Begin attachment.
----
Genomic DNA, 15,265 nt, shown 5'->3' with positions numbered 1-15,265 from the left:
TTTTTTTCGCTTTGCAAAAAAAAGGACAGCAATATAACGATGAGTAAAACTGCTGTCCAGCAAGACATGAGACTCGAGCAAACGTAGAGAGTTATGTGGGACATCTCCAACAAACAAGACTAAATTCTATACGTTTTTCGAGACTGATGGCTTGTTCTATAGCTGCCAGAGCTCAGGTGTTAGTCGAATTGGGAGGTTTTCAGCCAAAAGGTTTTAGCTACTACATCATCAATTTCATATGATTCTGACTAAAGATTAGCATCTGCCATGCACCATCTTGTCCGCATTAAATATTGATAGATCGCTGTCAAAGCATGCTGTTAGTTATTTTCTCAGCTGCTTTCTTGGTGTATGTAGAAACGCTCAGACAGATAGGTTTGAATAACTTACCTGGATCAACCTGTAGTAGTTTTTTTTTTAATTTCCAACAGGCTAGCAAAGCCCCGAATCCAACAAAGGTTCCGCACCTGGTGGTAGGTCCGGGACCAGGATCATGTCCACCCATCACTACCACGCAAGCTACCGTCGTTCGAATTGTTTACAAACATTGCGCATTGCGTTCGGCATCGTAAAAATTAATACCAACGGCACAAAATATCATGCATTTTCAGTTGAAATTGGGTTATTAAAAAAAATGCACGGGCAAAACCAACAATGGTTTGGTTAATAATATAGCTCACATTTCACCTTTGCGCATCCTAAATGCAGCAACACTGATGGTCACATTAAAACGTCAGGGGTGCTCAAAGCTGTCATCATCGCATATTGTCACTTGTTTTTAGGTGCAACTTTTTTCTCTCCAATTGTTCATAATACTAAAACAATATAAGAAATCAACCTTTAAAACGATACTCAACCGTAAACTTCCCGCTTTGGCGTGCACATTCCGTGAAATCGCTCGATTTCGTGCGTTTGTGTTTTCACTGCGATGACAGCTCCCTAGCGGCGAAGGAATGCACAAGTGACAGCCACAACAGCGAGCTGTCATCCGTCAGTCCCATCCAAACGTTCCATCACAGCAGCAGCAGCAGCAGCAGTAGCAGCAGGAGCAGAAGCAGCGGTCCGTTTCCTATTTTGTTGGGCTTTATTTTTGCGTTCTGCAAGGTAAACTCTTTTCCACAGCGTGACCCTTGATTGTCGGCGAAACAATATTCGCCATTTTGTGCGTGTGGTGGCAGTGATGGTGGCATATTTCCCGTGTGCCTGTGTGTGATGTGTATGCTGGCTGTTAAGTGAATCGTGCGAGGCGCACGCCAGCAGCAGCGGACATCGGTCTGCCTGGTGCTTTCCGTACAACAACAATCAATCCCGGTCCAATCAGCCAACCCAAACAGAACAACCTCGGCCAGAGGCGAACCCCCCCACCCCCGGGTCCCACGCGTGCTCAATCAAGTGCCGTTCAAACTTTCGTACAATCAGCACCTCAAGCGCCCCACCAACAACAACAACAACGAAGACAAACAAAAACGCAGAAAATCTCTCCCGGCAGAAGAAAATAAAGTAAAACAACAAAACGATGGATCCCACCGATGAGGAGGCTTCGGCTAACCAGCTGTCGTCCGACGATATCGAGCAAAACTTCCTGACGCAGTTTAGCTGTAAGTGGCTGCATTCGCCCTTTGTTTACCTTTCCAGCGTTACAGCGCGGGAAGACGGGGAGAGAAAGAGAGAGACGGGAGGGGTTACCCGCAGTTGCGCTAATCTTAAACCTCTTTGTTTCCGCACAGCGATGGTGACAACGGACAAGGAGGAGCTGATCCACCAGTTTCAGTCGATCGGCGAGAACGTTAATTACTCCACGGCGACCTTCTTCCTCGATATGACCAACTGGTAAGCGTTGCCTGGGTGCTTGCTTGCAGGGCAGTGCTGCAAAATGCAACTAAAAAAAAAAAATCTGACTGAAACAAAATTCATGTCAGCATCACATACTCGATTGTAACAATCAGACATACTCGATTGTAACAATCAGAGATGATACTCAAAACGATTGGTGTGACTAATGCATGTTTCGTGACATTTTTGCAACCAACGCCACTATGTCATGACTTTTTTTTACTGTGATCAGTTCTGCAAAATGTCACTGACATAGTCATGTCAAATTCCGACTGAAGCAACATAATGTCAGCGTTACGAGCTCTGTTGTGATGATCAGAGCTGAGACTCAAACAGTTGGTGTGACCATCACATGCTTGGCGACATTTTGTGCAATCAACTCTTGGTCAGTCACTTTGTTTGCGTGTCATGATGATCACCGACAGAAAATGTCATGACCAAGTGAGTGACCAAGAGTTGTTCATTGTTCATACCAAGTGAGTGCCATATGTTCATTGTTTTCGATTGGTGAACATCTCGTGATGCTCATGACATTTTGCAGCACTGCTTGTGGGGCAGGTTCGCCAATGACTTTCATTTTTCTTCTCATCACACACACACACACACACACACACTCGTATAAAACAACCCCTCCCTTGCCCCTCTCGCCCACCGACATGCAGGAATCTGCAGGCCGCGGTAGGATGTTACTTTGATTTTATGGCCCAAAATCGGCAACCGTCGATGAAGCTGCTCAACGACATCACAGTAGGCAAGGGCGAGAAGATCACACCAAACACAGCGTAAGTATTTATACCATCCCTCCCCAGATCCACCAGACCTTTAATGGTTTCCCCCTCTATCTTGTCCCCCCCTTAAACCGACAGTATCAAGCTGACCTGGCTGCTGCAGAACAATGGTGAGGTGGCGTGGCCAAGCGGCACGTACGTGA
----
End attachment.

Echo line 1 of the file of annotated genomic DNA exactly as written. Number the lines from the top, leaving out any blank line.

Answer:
Genomic DNA, 15,265 nt, shown 5'->3' with positions numbered 1-15,265 from the left: